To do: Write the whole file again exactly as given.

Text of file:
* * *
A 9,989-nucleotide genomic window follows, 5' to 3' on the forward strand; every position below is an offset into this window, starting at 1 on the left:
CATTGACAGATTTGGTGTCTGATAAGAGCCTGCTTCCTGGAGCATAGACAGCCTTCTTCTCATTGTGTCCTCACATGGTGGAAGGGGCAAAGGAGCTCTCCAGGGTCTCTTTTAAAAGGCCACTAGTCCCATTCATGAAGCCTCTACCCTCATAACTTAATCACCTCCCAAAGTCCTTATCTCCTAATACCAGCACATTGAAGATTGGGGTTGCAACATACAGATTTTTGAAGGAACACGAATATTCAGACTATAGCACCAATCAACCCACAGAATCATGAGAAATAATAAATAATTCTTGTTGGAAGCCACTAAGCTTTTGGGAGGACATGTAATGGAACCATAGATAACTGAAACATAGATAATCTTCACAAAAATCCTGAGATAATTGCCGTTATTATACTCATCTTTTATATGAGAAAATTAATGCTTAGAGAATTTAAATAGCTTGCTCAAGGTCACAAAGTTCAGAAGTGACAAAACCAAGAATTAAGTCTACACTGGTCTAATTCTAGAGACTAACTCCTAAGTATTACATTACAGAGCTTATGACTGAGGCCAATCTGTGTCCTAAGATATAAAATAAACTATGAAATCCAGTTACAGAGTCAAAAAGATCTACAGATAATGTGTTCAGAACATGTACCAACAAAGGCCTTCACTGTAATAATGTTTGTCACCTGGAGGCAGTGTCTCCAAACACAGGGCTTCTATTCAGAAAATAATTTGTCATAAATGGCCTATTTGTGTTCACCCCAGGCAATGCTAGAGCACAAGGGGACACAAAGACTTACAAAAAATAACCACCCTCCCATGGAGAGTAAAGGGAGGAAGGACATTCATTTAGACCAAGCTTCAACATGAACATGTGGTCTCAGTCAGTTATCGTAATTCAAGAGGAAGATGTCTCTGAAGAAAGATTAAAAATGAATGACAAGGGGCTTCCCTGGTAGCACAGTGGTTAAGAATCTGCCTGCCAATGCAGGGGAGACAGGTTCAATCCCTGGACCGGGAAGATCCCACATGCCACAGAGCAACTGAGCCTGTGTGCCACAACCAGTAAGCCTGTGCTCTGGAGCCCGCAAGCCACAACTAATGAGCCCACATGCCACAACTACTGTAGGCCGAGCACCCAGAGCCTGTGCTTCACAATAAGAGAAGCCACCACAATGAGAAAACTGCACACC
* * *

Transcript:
A 9,989-nucleotide genomic window follows, 5' to 3' on the forward strand; every position below is an offset into this window, starting at 1 on the left:
CATTGACAGATTTGGTGTCTGATAAGAGCCTGCTTCCTGGAGCATAGACAGCCTTCTTCTCATTGTGTCCTCACATGGTGGAAGGGGCAAAGGAGCTCTCCAGGGTCTCTTTTAAAAGGCCACTAGTCCCATTCATGAAGCCTCTACCCTCATAACTTAATCACCTCCCAAAGTCCTTATCTCCTAATACCAGCACATTGAAGATTGGGGTTGCAACATACAGATTTTTGAAGGAACACGAATATTCAGACTATAGCACCAATCAACCCACAGAATCATGAGAAATAATAAATAATTCTTGTTGGAAGCCACTAAGCTTTTGGGAGGACATGTAATGGAACCATAGATAACTGAAACATAGATAATCTTCACAAAAATCCTGAGATAATTGCCGTTATTATACTCATCTTTTATATGAGAAAATTAATGCTTAGAGAATTTAAATAGCTTGCTCAAGGTCACAAAGTTCAGAAGTGACAAAACCAAGAATTAAGTCTACACTGGTCTAATTCTAGAGACTAACTCCTAAGTATTACATTACAGAGCTTATGACTGAGGCCAATCTGTGTCCTAAGATATAAAATAAACTATGAAATCCAGTTACAGAGTCAAAAAGATCTACAGATAATGTGTTCAGAACATGTACCAACAAAGGCCTTCACTGTAATAATGTTTGTCACCTGGAGGCAGTGTCTCCAAACACAGGGCTTCTATTCAGAAAATAATTTGTCATAAATGGCCTATTTGTGTTCACCCCAGGCAATGCTAGAGCACAAGGGGACACAAAGACTTACAAAAAATAACCACCCTCCCATGGAGAGTAAAGGGAGGAAGGACATTCATTTAGACCAAGCTTCAACATGAACATGTGGTCTCAGTCAGTTATCGTAATTCAAGAGGAAGATGTCTCTGAAGAAAGATTAAAAATGAATGACAAGGGGCTTCCCTGGTAGCACAGTGGTTAAGAATCTGCCTGCCAATGCAGGGGAGACAGGTTCAATCCCTGGACCGGGAAGATCCCACATGCCACAGAGCAACTGAGCCTGTGTGCCACAACCAGTAAGCCTGTGCTCTGGAGCCCGCAAGCCACAACTAATGAGCCCACATGCCACAACTACTGTAGGCCGAGCACCCAGAGCCTGTGCTTCACAATAAGAGAAGCCACCACAATGAGAAAACTGCACACC